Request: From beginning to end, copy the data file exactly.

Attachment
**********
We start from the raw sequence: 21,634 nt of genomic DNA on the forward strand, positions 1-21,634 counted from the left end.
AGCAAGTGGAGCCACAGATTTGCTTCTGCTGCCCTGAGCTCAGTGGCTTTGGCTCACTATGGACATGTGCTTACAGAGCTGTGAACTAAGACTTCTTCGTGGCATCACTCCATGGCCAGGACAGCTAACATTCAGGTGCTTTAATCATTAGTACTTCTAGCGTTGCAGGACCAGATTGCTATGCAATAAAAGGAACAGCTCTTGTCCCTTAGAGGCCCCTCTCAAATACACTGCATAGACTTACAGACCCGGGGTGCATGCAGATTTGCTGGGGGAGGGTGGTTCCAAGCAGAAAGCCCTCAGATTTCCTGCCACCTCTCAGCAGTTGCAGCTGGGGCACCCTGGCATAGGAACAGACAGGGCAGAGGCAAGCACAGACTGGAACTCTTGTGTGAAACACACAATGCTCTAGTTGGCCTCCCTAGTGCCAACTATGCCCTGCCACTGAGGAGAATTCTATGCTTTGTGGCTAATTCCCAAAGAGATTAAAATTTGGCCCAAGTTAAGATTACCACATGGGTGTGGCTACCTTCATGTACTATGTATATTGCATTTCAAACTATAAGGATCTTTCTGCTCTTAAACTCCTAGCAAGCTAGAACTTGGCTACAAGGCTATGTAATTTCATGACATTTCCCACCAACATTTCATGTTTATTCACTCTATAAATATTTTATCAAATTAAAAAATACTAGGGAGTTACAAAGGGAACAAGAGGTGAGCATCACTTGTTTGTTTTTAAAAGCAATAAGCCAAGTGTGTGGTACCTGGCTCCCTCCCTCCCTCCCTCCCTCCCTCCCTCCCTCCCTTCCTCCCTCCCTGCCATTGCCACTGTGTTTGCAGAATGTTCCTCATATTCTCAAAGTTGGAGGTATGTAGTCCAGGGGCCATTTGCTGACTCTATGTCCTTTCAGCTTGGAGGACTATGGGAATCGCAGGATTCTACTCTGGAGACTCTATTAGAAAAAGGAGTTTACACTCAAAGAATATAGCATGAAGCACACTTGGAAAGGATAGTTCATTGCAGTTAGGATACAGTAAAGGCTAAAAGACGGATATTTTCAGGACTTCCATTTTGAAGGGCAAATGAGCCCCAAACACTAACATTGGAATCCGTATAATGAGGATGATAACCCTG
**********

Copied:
We start from the raw sequence: 21,634 nt of genomic DNA on the forward strand, positions 1-21,634 counted from the left end.
AGCAAGTGGAGCCACAGATTTGCTTCTGCTGCCCTGAGCTCAGTGGCTTTGGCTCACTATGGACATGTGCTTACAGAGCTGTGAACTAAGACTTCTTCGTGGCATCACTCCATGGCCAGGACAGCTAACATTCAGGTGCTTTAATCATTAGTACTTCTAGCGTTGCAGGACCAGATTGCTATGCAATAAAAGGAACAGCTCTTGTCCCTTAGAGGCCCCTCTCAAATACACTGCATAGACTTACAGACCCGGGGTGCATGCAGATTTGCTGGGGGAGGGTGGTTCCAAGCAGAAAGCCCTCAGATTTCCTGCCACCTCTCAGCAGTTGCAGCTGGGGCACCCTGGCATAGGAACAGACAGGGCAGAGGCAAGCACAGACTGGAACTCTTGTGTGAAACACACAATGCTCTAGTTGGCCTCCCTAGTGCCAACTATGCCCTGCCACTGAGGAGAATTCTATGCTTTGTGGCTAATTCCCAAAGAGATTAAAATTTGGCCCAAGTTAAGATTACCACATGGGTGTGGCTACCTTCATGTACTATGTATATTGCATTTCAAACTATAAGGATCTTTCTGCTCTTAAACTCCTAGCAAGCTAGAACTTGGCTACAAGGCTATGTAATTTCATGACATTTCCCACCAACATTTCATGTTTATTCACTCTATAAATATTTTATCAAATTAAAAAATACTAGGGAGTTACAAAGGGAACAAGAGGTGAGCATCACTTGTTTGTTTTTAAAAGCAATAAGCCAAGTGTGTGGTACCTGGCTCCCTCCCTCCCTCCCTCCCTCCCTCCCTCCCTCCCTTCCTCCCTCCCTGCCATTGCCACTGTGTTTGCAGAATGTTCCTCATATTCTCAAAGTTGGAGGTATGTAGTCCAGGGGCCATTTGCTGACTCTATGTCCTTTCAGCTTGGAGGACTATGGGAATCGCAGGATTCTACTCTGGAGACTCTATTAGAAAAAGGAGTTTACACTCAAAGAATATAGCATGAAGCACACTTGGAAAGGATAGTTCATTGCAGTTAGGATACAGTAAAGGCTAAAAGACGGATATTTTCAGGACTTCCATTTTGAAGGGCAAATGAGCCCCAAACACTAACATTGGAATCCGTATAATGAGGATGATAACCCTG